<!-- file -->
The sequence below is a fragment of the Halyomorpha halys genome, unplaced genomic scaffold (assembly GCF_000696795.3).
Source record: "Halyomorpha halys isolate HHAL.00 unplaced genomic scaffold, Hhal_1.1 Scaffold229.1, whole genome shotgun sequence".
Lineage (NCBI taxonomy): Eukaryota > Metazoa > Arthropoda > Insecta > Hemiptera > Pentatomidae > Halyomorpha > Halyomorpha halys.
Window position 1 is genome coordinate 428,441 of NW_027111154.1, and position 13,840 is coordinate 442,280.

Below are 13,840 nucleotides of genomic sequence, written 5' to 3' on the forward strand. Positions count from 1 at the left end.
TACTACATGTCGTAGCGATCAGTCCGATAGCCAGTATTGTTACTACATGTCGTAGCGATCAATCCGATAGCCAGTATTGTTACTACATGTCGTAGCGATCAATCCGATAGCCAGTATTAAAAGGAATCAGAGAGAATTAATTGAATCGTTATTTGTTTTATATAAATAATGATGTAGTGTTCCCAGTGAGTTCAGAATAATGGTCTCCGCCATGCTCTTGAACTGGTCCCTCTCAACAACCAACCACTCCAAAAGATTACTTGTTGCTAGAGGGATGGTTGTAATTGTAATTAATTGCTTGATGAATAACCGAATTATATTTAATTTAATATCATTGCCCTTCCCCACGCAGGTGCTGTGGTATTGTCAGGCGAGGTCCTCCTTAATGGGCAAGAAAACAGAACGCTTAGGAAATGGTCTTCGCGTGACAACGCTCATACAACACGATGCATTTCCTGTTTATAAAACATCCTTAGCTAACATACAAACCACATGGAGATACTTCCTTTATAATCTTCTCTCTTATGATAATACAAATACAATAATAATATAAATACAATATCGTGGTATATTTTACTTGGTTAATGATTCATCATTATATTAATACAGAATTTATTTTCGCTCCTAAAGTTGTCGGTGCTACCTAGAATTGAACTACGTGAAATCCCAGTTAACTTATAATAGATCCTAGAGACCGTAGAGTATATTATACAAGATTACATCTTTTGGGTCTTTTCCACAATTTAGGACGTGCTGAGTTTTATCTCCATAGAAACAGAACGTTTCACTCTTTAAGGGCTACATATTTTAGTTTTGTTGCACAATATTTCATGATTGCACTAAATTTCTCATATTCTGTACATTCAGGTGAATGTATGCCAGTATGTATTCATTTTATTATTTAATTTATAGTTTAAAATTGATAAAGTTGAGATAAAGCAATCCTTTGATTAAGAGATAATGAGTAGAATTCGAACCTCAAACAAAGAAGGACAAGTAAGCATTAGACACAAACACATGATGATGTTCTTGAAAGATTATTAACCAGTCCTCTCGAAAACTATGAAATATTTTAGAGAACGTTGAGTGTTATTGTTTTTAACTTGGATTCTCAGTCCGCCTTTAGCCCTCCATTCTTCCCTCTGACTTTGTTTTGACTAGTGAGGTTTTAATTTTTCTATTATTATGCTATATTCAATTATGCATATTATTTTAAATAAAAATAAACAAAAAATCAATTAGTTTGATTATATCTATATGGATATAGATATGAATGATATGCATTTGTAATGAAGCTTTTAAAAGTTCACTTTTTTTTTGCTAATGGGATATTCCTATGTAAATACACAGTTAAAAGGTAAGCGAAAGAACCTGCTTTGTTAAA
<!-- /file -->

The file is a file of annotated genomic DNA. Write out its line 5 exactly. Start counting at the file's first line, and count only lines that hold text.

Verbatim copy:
Below are 13,840 nucleotides of genomic sequence, written 5' to 3' on the forward strand. Positions count from 1 at the left end.